America's Port

TV review by
Anne Louise Bannon, Common Sense Media
America's Port TV Poster Image
Compelling docu sheds light on L.A.'s busy harbor.

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A lot or a little?

The parents' guide to what's in this TV show.

Positive Messages

The executive director of the port is pushing to clean up the environment around the port. As a woman in an influential position, she has the potential to be a strong female role model.


Lots of talk about the potentially deadly nature of the work; some photos of a dead body recovered from underwater.

Drinking, Drugs & Smoking

Some older photos show people smoking and a child with a man's pipe in his mouth.

What parents need to know

Parents need to know that this compelling documentary series about the port of Los Angeles includes a lot of talk about people getting killed and very real potential danger, though little actual peril is shown. At least one episode features police photos of a dead body recovered from under the marina, but they're not particularly gross or upsetting. Some old photos show people smoking.

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What's the story?

The Port of Los Angeles is without question one of the busiest in the world. Documentary series AMERICA'S PORT looks at the lives of the various people working there, including the longshoremen charged with loading and unloading the massive cargo ships, the port's executive director, the port's police and customs officials, and the pilots charged with getting those massive ships in and out of the harbor.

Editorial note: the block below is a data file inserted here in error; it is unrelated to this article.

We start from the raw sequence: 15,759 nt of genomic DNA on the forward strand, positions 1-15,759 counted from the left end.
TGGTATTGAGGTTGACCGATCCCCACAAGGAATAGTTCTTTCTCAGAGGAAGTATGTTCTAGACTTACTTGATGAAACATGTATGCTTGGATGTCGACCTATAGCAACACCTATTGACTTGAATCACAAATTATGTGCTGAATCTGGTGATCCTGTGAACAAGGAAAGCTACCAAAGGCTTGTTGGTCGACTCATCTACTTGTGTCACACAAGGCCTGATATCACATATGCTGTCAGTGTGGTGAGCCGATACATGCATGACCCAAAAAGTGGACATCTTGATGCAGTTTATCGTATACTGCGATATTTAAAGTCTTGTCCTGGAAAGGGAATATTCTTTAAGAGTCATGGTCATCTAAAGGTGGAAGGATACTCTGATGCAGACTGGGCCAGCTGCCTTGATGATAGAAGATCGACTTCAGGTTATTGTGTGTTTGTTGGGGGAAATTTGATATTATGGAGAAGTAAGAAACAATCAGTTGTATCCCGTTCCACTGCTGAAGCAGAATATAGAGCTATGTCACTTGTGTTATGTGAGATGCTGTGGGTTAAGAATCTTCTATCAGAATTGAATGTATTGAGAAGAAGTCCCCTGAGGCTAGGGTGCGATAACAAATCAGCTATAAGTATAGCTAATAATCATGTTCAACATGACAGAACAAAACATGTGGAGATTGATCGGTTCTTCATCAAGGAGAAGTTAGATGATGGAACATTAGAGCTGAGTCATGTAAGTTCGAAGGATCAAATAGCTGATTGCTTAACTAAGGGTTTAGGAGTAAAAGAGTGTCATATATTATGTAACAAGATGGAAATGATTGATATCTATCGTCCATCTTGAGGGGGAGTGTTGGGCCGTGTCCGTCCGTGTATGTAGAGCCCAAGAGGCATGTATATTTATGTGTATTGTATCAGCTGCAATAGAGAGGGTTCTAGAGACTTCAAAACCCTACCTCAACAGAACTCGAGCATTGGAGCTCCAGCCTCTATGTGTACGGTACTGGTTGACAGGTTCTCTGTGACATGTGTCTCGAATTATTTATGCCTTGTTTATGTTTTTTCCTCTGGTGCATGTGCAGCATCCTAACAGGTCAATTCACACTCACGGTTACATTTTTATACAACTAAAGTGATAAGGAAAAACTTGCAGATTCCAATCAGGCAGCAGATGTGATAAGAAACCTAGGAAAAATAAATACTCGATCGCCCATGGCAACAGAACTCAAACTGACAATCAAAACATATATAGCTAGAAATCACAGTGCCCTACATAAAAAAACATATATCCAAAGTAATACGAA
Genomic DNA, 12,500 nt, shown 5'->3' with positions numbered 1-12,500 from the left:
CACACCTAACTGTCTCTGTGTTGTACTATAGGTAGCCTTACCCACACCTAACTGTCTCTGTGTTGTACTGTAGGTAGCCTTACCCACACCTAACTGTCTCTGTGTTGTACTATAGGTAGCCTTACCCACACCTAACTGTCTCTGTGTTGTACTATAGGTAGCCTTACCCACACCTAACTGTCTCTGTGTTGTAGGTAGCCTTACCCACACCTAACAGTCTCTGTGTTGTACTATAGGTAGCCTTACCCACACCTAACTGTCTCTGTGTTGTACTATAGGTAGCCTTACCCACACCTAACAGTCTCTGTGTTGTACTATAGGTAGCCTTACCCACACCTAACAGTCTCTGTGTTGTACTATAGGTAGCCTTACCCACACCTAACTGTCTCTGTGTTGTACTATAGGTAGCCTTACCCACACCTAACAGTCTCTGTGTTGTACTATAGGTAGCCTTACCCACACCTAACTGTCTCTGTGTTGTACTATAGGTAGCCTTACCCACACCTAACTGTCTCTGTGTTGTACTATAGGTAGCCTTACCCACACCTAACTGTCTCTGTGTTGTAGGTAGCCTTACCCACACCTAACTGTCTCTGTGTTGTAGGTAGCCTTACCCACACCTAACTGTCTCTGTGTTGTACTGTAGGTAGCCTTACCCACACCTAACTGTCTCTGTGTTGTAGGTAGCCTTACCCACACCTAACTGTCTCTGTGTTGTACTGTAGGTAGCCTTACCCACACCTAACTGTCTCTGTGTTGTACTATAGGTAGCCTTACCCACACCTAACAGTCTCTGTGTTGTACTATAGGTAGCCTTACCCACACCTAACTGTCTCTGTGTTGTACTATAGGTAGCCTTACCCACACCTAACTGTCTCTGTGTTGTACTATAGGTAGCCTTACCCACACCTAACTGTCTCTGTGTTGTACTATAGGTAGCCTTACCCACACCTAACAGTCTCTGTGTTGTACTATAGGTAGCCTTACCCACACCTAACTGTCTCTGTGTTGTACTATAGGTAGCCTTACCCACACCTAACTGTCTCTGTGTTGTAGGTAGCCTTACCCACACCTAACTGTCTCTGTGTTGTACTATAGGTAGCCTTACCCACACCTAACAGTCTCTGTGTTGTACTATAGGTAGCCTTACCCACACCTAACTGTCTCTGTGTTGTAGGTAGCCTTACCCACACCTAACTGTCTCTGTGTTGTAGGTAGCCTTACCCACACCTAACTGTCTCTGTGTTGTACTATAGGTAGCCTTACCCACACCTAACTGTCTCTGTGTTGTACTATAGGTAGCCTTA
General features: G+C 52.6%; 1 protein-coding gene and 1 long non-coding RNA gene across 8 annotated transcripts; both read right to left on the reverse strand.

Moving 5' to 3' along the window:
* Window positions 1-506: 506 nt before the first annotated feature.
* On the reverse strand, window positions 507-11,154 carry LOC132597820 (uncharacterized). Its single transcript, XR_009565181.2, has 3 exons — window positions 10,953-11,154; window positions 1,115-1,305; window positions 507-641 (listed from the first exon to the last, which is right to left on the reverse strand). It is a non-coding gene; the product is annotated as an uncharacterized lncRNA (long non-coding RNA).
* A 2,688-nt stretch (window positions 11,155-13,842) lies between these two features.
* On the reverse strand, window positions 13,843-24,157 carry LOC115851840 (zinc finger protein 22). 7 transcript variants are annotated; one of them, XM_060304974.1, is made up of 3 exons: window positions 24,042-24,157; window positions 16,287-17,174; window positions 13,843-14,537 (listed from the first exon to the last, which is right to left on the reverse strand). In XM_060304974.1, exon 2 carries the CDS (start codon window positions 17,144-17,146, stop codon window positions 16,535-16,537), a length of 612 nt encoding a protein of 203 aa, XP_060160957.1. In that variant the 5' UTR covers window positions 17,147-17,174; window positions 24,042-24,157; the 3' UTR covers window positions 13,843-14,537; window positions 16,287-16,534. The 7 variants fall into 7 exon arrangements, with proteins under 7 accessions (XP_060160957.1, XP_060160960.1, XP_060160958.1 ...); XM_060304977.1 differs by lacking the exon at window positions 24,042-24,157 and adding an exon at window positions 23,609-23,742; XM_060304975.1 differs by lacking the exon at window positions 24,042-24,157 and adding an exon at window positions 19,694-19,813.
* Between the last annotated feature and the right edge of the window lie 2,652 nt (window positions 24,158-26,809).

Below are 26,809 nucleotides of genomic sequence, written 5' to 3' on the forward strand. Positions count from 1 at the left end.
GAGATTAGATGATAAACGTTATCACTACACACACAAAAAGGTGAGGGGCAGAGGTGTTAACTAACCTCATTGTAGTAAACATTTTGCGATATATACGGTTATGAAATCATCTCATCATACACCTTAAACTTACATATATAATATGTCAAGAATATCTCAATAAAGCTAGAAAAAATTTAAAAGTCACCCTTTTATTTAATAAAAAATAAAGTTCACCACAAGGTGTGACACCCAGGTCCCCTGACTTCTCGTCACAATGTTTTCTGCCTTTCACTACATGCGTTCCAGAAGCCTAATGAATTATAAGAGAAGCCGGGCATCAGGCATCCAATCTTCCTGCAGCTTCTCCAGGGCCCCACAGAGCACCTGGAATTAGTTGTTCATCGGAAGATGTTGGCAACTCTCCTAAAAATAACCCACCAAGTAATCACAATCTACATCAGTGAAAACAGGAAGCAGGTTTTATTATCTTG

Is it any good?

Some of the show's hyperbole and intense music can be a bit much, but once you get past that, the stories are fascinating. Segments in which Port Director Dr. Geraldine Krantz' discusses the reality of a terrorist strike, for example, or when a diver jumps into the water as part of a missing persons search are plenty dramatic on their own, with no extra embellishment required.

Frankly, the series works best when the stories are simply told, and the people involved are just able to talk -- from the trucker with an older vehicle that will soon be banned from the port who knows that it's important to clean up the air but doesn't know how he's going to make a living in the meantime; to the port pilot's son who watches his father work, joking that his dad's just doing what he does at home (i.e. standing around and telling people what to do); to the longshoremen who talk about risking their lives every day. Like all good filmmaking, it's telling a good story that counts.

Talk to your kids about ...

  • Families can talk about how documentaries are made and how long it actually takes to get enough footage to make this kind of series. How does editing affect viewers' perception of what's taking place, and when? How are music and effects used to make things more suspenseful? Do you notice that as much in documentary/reality shows and movies than in fictional dramas? Why do you think that is?

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